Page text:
During my childhood, my mum worked for a while in a geriatric psychiatric ward. The hospital had been an asylum and a workhouse before that. A couple of the residents had been there their whole adult lives, having been put away for being unmarried mothers and therefore ‘morally deficient’, before the second world war and never leaving. A few of the male residents came with a warning to not be alone with them, nor to have them between yourself and the door. The residents ran the whole gamut of problems from sexual deviancy to pica. I was always fascinated by the tales she told and a little scared too.
Literature has always been able to mine a treasure trove of stories and characters in relation to mental illness. From Wilkie Collins and The Woman In white, a novel I read for my English literature O level, to the iconic, One flew Over the Cuckoos nest and Shutter Island, it seems the asylum and treatment of mental illness sufferers has ignited our greatest fascination and touched our darkest fears.
The hit of 2020 so far has been The Silent Patient by Alex Michealides, the story of Alicia Berenson who hasn’t spoken since the murder of her husband and Theo Faber, the psychologist who has a particular interest in finding out what she remembers . I read it at the start of Lockdown. I’ve also recently read a non fiction account of mental health treatment by Kerry Daynes (reviewed on here in February), a real life Forensic psychologist, which looked at memorable cases from her career.
I was delighted then to be able to get the opportunity to read this month’s second book review, which is Cracked by Louise McCreesh and published by Hodder & Stoughton (www.hodder.co.uk) in August.
The cover suggests that it is perfect for fans of The Silent Patient. Whilst there is a similarity in the setting within a psychiatric unit, this is much more a classic detective thriller.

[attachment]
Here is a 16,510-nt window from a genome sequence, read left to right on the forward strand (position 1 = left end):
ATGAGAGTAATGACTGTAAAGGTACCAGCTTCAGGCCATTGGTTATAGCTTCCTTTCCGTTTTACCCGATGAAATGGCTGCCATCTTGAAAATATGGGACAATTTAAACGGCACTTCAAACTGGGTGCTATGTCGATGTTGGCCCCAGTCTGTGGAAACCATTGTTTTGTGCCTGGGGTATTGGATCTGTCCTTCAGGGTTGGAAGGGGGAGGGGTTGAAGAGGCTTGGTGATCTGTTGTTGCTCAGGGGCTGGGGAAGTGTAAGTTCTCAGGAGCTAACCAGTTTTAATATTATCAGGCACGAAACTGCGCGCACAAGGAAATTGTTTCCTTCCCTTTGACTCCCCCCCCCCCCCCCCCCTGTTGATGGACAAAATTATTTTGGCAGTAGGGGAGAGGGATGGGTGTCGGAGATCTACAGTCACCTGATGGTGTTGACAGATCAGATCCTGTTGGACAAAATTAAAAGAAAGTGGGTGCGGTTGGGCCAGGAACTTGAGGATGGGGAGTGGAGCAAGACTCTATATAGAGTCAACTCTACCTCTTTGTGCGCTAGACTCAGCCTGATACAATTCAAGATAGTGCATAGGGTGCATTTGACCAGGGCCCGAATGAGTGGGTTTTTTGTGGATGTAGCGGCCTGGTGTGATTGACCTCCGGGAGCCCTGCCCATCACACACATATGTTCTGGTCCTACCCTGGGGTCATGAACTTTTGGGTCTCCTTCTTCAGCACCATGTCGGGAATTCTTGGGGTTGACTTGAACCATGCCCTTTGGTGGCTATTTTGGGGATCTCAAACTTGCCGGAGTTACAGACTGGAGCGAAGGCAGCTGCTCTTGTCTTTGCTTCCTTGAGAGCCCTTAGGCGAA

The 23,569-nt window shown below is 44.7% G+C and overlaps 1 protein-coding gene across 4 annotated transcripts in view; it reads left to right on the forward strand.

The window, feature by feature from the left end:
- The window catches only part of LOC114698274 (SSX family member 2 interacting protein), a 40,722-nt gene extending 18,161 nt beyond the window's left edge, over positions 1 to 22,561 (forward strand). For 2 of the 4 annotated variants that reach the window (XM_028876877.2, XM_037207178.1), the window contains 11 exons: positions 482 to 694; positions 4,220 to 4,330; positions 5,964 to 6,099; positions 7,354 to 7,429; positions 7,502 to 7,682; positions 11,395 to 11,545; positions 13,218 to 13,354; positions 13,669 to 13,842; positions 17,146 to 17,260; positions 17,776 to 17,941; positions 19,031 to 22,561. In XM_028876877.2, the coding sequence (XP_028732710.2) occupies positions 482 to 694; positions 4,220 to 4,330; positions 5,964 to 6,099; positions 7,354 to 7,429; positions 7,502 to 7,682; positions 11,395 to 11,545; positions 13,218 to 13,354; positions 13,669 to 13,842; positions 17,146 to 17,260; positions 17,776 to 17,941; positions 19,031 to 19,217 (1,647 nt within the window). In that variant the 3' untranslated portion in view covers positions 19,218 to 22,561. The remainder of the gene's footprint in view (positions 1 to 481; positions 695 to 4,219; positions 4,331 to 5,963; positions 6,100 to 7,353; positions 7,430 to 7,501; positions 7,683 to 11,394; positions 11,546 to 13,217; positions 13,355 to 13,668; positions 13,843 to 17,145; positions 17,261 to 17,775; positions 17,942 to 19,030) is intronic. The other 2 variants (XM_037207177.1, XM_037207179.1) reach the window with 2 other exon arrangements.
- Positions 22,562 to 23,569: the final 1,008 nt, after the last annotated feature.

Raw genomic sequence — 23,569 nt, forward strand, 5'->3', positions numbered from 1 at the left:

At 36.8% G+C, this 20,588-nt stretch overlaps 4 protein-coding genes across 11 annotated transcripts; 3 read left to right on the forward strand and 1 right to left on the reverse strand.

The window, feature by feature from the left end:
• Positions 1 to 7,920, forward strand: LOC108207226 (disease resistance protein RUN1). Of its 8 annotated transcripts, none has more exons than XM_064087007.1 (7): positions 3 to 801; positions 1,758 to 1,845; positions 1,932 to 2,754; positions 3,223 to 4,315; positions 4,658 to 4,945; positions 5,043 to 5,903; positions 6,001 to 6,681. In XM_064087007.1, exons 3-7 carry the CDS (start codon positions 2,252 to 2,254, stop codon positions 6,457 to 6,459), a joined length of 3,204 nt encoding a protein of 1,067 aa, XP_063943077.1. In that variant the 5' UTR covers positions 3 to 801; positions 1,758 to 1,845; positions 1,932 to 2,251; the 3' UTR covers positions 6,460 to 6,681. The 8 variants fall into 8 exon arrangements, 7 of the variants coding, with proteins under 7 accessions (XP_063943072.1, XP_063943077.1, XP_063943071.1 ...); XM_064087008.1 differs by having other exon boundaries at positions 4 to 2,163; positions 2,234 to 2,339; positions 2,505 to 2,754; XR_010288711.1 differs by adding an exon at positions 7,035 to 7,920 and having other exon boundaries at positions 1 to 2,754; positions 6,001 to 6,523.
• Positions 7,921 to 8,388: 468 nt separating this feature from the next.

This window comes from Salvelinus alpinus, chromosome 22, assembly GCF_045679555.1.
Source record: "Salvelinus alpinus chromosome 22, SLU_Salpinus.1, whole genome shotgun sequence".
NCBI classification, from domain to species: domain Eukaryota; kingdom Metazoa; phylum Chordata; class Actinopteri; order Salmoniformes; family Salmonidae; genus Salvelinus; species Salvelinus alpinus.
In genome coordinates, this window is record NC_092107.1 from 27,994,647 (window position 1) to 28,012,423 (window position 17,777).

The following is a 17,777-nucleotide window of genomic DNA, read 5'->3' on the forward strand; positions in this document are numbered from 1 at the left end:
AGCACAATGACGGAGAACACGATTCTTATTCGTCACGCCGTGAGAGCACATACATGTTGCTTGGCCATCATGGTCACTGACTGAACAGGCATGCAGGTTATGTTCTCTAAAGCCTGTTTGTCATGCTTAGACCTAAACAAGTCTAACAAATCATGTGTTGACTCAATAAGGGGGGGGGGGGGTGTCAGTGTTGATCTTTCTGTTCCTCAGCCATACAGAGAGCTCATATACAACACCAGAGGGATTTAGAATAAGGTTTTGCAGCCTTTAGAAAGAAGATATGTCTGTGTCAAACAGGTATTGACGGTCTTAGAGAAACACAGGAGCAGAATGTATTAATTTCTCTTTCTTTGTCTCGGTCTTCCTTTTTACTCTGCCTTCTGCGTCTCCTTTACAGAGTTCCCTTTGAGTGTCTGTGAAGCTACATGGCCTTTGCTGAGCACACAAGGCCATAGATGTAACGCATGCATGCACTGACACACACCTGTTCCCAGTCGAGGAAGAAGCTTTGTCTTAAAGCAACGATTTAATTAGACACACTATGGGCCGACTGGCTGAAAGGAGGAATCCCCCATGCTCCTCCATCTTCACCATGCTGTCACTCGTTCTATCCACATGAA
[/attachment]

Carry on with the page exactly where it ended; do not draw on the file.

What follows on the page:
Jenny Nilson hasn’t seen Dr Philip Walton since she left Hillside Psychiatric unit, eight years previously. She’s kept her time there a secret, even from her police detective husband. When Dr Walton is murdered, she becomes a suspect. Unknown to the police, Dr Walton was keeping a dreadful secret for Jenny and his was not the first death. Can Jenny contact old friends and enemies from the unit and clear her name before the secret is unearthed and her new life is destroyed?
I felt this was a classic detective story in style, as there a limited cast of characters, all with motives. As the modern story of Jenny’s investigation proceeds it is interspersed with the slow reveal of the back story. There are various twists and turns and you are kept guessing as to who the killer is and why they did it. I did feel that McCreesh used a predictable cast of mental health conditions. It seemed unlikely they’d all be mixing together. They weren’t even of the same age. The stock characters didn’t take away from the enjoyment of the story however.
Again, if I was picky, I would doubt that Jenny could have hidden her issues, continued with her medication and any appointments, for the whole of her relationship with James without him detecting something. However, their marriage was a useful device for Jenny to get inside information and move the story forward.
This is English author and Journalist, Louise McCreesh’s (@loumccreesh),first book. When not writing, she is a freelance journalist in London. She studied creative writing on the Curtis Brown Creative Writing Course and as a result received a scholarship from them to continue her work on her debut novel.
Overall, I felt this was a little cliched but nevertheless a thoroughly enjoyable thriller. So get on down to your local bookshop and buy it or download a copy.
Reviewed by Georgina Murphy
This review is part of a blog tour, to see what the other reviewers thought visit their blogs listed below. Then if you get a copy and read it, comeback and tell us what you thought, we’d really appreciate the feedback.